This week a look back to some of my highlights from this year’s LONDON FILM FESTIVAL.
How much dialogue do you need?
This was a brilliantly visual piece of story-telling. After a relatively gentle opening, once we’re into the story’s ‘inciting incident’, it’s gripping, pacy, visual, visceral story-telling. The wonderfully economical script by Gregory Burke certainly doesn’t betray his background as a playwright. There’s so little dialogue but what there is, is spare, telling and powerful. Every word of dialogue here counts. A great example of filmic story-telling. And brilliantly directed though it is by Yann Demange, Gregory Burke’s honed script should get just as much credit. Even more impressive is that underneath the non-stop thrills and dramatic action some fascinating political points are being made.
ifeatures film THE GOOB is similarly light on dialogue and all the stronger for it. An evocative study of a working-class, rural Norfolk family, written and directed by Norfolk native, Guy Myhill, the setting is absolutely central to the film – from the stock-car racing track, to the down-at-heel roadside cafe, the flat featureless country roads and the pumpkin fields – this is visually and atmospherically distinctive, with a great central performance from the very striking-looking first-time actor Liam Walpole. At the q&a afterwards one of the things Myhill say he learnt in the edit was to strip out even more of the dialogue – a lot of the dialogue shot, he realised they just didn’t need.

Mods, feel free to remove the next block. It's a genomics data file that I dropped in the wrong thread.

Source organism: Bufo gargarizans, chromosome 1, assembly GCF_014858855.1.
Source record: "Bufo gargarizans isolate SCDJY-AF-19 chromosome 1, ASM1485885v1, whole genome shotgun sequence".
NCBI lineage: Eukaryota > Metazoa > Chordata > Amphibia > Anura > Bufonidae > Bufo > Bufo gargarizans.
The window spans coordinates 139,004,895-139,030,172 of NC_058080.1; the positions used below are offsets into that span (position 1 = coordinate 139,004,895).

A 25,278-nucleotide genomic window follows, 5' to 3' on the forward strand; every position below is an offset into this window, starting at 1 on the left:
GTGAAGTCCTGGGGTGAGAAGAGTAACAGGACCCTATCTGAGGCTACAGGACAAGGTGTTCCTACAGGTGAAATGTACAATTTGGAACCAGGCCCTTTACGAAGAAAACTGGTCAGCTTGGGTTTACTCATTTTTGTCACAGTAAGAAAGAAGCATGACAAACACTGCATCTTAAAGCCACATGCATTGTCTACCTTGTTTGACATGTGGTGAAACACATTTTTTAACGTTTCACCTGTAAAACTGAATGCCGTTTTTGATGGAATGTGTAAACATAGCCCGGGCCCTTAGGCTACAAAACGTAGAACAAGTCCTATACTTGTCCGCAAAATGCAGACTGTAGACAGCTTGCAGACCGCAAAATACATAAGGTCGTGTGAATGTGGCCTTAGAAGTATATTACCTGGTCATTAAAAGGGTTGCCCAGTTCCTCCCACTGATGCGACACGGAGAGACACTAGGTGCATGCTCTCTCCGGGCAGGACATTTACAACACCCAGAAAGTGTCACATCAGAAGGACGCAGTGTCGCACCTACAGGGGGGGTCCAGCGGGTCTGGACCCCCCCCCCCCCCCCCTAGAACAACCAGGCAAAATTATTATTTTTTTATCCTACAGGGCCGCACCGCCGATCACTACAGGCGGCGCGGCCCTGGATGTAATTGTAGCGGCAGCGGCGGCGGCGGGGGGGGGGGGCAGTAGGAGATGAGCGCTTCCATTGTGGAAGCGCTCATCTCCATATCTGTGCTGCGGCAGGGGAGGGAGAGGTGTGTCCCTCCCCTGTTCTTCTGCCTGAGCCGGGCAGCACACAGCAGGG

One thing these two UK films had in common was actor SEAN HARRIS, as antagonist in both films (he also played the shooter in Tony Grisoni’s wonderful SOUTHCLIFFE). He looked very different, and gave two impressively contrasting performance, coming across impressively as two entirely different characters in the two films but was equally brilliant (and scary) in both.
KELLY & CAL
The third film I saw on the day was US indie film KELLY & CAL, written by Amy Lowe Starbin. This was equally enjoyable, and while visually interesting, was, in contrast, very dialogue-driven – there were a couple of 8 minute two-handed dialogue scenes, neither of which felt over-extended, because the character dynamics of the scenes were so interesting. This film also worked brilliantly on its own terms – a really insightful, touching and funny character study of the relationship between a suburban housewife, struggling in her role as new stay-at-home mum (Juliette Lewis), and an 18 year old who’s just become wheelchair-bound after an accident (Jonny Weston). The way the two characters worked together was great – they really spark offed each other; and while the film has the structure of a rom-com, the ‘grown-up’, compromised ending completely and interestingly subverted rom-com conventions.
Very powerful, dark, atmospheric film based on an extraordinary true story. Throughout there’s a brooding, uncomfortable feeling to the story. Tonally this is striking and original. And the characterisation is really powerful, in particular the character of John E Dupont at the centre of the film – a fascinatingly flawed character brought brilliantly to life, by E. Max Frey and Dan Futterman’s script, and in a magnetic performance by Steve Carrell. This performance really demonstrates his abilities as an actor. After being so good in many comic roles – films like LITTLE MISS SUNSHINE, THE FORTY YEAR OLD VIRGIN and DAN IN REAL LIFE, it’s very impressive to see him being even more interesting and convincing in more complex, darker roles, first in the excellent THE WAY WAY BACK, now in FOXCATCHER.